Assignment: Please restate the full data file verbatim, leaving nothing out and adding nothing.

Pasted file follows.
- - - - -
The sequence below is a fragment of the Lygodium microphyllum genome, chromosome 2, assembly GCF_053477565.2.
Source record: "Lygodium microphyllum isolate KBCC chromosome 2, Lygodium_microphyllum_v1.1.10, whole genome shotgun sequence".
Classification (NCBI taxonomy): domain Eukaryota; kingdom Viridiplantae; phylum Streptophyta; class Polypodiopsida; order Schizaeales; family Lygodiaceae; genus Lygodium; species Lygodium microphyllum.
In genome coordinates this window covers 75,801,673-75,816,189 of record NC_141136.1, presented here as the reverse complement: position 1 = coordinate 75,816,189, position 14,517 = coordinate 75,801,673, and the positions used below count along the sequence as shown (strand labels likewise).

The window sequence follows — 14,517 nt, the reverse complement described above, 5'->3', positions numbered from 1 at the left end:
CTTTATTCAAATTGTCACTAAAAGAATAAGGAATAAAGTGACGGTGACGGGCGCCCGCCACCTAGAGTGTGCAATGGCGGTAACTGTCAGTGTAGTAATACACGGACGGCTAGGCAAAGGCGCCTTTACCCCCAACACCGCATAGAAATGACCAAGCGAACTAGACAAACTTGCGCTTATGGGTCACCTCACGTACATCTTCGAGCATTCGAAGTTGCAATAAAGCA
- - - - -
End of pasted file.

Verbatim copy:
The sequence below is a fragment of the Lygodium microphyllum genome, chromosome 2, assembly GCF_053477565.2.
Source record: "Lygodium microphyllum isolate KBCC chromosome 2, Lygodium_microphyllum_v1.1.10, whole genome shotgun sequence".
Classification (NCBI taxonomy): domain Eukaryota; kingdom Viridiplantae; phylum Streptophyta; class Polypodiopsida; order Schizaeales; family Lygodiaceae; genus Lygodium; species Lygodium microphyllum.
In genome coordinates this window covers 75,801,673-75,816,189 of record NC_141136.1, presented here as the reverse complement: position 1 = coordinate 75,816,189, position 14,517 = coordinate 75,801,673, and the positions used below count along the sequence as shown (strand labels likewise).

The window sequence follows — 14,517 nt, the reverse complement described above, 5'->3', positions numbered from 1 at the left end:
CTTTATTCAAATTGTCACTAAAAGAATAAGGAATAAAGTGACGGTGACGGGCGCCCGCCACCTAGAGTGTGCAATGGCGGTAACTGTCAGTGTAGTAATACACGGACGGCTAGGCAAAGGCGCCTTTACCCCCAACACCGCATAGAAATGACCAAGCGAACTAGACAAACTTGCGCTTATGGGTCACCTCACGTACATCTTCGAGCATTCGAAGTTGCAATAAAGCA